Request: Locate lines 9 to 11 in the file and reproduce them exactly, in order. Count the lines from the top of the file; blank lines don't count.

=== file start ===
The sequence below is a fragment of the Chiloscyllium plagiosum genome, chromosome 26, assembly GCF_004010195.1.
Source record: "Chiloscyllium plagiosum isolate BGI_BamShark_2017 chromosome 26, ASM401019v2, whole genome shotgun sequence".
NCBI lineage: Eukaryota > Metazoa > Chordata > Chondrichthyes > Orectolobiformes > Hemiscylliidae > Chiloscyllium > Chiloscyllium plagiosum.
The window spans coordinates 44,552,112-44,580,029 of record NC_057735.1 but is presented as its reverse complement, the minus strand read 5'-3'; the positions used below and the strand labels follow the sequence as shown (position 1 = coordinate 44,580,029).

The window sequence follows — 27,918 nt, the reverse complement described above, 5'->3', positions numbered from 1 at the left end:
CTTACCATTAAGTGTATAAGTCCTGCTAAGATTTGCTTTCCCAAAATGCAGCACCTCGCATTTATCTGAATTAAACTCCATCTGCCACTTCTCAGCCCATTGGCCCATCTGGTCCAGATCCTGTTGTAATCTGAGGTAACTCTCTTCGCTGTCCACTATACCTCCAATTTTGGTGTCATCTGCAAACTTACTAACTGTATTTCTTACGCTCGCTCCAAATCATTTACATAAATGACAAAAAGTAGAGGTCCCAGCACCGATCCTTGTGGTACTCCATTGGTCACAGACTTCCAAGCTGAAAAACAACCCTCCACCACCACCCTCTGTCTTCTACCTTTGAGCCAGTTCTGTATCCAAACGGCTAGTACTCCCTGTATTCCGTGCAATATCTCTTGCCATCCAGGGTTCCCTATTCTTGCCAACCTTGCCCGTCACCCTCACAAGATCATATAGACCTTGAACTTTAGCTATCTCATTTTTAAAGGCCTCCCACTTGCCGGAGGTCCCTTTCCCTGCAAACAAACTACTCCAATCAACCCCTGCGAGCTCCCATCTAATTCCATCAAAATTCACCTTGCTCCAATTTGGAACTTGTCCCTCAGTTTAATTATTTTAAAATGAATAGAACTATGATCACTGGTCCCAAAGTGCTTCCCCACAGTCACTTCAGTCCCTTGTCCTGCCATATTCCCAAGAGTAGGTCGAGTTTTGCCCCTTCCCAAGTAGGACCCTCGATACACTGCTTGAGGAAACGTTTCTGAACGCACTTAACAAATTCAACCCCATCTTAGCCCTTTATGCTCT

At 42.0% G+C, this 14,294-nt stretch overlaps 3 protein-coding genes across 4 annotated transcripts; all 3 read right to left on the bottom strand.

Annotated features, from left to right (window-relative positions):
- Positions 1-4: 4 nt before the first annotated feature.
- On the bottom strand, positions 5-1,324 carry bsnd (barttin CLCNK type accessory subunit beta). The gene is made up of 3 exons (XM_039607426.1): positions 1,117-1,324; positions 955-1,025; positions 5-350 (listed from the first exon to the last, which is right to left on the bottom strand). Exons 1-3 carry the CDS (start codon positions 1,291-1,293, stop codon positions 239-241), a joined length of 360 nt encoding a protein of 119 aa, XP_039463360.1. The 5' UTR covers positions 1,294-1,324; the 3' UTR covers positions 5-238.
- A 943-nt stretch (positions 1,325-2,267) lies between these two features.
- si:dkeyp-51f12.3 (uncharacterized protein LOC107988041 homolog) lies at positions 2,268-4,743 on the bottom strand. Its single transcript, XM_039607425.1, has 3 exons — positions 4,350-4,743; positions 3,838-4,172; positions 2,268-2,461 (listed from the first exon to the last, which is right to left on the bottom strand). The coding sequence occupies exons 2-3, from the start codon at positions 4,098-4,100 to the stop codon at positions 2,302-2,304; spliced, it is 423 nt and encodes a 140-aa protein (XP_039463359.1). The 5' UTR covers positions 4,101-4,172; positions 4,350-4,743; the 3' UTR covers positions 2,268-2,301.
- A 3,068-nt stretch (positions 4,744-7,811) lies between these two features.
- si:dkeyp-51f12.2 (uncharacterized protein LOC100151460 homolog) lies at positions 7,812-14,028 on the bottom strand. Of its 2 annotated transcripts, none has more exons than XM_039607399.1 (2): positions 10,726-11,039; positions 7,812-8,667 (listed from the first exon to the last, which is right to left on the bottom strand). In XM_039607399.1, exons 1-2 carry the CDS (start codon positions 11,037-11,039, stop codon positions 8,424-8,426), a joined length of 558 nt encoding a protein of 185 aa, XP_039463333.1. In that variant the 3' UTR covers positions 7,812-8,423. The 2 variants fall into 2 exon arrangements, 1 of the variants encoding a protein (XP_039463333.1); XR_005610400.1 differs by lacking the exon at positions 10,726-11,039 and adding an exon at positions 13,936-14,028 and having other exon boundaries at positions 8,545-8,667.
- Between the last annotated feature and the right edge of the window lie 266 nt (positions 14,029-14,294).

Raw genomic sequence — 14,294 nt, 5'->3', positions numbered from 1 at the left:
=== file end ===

- Positions 1-4: 4 nt before the first annotated feature.
- On the bottom strand, positions 5-1,324 carry bsnd (barttin CLCNK type accessory subunit beta). The gene is made up of 3 exons (XM_039607426.1): positions 1,117-1,324; positions 955-1,025; positions 5-350 (listed from the first exon to the last, which is right to left on the bottom strand). Exons 1-3 carry the CDS (start codon positions 1,291-1,293, stop codon positions 239-241), a joined length of 360 nt encoding a protein of 119 aa, XP_039463360.1. The 5' UTR covers positions 1,294-1,324; the 3' UTR covers positions 5-238.
- A 943-nt stretch (positions 1,325-2,267) lies between these two features.